Finally, a herring hearing with a shot at real change
When people ask me to pinpoint one of the most important changes we could make to improve our fisheries, and our offshore ecosystem, they’re often surprised by my one-word answer:
That gives me the opportunity to use a lot more than one word to say why, and to ask for help now, at a crucial moment, when together we might be able to make this change happen.
Most of us think of river herring when we say the word, those silver fish that return to fresh water after long ocean journeys to climb freshwater streams and spawn in the ponds where they were born.
But I’m thinking even more about ocean herring, their cousins, who also migrate far and wide but stay in salt all their lives, spawning offshore.
These are forage fish, and for far longer than any of us can imagine they have played a vital role in the fertile cycle of the ocean. Their teeming schools attract myriad fish that count on them for a great meal, from tuna and whales to codfish and striped bass. And we, in turn, take advantage of that attraction, and fish.
Some of us are old enough to remember when large foreign factory ships, often working in pairs, trawling nets the size of football fields between them, fished our waters so hard that they practically wiped out herring on Georges Bank. We saw what happened to the rest of the ecosystem; our fishermen took the hit. National outrage was so strong that Congress created what came to be called the 200-mile limit, forcing foreign boats to stay that far away.
It took close to two decades for herring to come back in real numbers, but when they did, before long so too did the big trawl boats, this time American owned. Try as we might here on the Cape, we could not convince our management councils and fisheries regulators to avoid the destructive pattern from which we had only recently recovered. Catch levels leapt up tons upon tons, without acknowledging what that would do to the whole system that relies on these fish – including us.
And here we are again; the herring population has crashed. Nature’s interconnected structure, like the fishery, has collapsed.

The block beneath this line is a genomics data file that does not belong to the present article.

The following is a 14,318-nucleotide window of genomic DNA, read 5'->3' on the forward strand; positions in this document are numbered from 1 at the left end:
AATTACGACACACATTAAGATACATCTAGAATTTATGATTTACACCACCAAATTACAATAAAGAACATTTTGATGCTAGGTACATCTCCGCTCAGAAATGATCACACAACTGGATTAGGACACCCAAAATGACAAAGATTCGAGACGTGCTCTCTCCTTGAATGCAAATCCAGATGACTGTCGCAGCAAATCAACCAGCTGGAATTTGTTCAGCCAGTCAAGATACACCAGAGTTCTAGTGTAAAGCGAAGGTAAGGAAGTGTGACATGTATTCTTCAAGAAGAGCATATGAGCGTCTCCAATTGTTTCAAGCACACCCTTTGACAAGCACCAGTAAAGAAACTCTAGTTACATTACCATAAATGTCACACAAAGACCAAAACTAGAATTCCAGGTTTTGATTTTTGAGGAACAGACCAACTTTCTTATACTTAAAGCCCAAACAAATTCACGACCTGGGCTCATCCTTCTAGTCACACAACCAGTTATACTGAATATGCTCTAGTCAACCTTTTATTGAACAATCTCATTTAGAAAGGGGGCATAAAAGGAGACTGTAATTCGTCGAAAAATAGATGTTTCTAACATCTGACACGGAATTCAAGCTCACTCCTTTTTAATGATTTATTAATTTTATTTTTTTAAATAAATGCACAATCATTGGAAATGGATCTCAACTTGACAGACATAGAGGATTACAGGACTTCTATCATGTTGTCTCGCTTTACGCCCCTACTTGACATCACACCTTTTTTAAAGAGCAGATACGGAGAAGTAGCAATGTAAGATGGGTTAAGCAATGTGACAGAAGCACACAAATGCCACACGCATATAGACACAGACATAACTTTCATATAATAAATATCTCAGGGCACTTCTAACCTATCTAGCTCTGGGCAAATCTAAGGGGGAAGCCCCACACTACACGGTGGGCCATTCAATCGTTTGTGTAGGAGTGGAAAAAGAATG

By the way, these big midwater trawl boats do not differentiate between ocean herring and their river herring kin, which often school together before parting company for salt and fresh. In Massachusetts we are not allowed to touch or take a single river herring that has managed to make its way to our streams and ponds. Yet just a few miles offshore, trawlers are catching tons of them as “by-catch,” discarding them dead. Great effort and expense by most of our towns to try to revive our historic herring runs are not creating the benefits they should, in large part because of this offshore pillage.
Anyone who doubts these facts need look only as far as the Gulf of Maine. The Gulf managed to restrict midwater trawling close to shore a decade or so ago, and create fishing closures at the time of year when herring come back to spawn. Now the Gulf is seeing meaningful numbers of ocean herring, with river herring rebounding as well.
Is this cause and effect? Certainly seems so. Might there be other contributing reasons? Sure. But to ignore both common sense and what we can see in real life seems absurd.
Now we have a real chance, after more than a decade of frustrating work, to right this wrong. The New England Fishery Management Council, on which I sit, will take up this issue at its regular meeting in Plymouth at the Hotel 1620, on September 24-27. Finally, proposals on the table to create strong, year-round buffer zones for ocean herring off the Cape and Islands are moving front and center, driven partly by simple merit, partly by proof that herring populations have crashed.
Already, pretty much every Cape Cod town, our county commissioners and assembly of delegates, our elected representatives at the State House, our fishermen and people who care about our oceans, have weighed in to support this cause.
But there’s one thing I’ve learned from years of advocacy: When people show up at these hearings, testify, make their voices heard, and bear witness, change is much more likely to happen.
So now I’m asking you to stay tuned for details from us about the exact day and time for this hearing. And then please come, pack the room, leave no doubt about where we stand. Protecting herring is the key way to protect our independent, small-boat fishing community, to respect the amazing, intricate offshore world on which it relies, and we all thrive.
When I take my seat at the Council table, and look out at a sea of familiar faces, I’ll know that my school has arrived, and I’ll have a chance to help make a true sea change.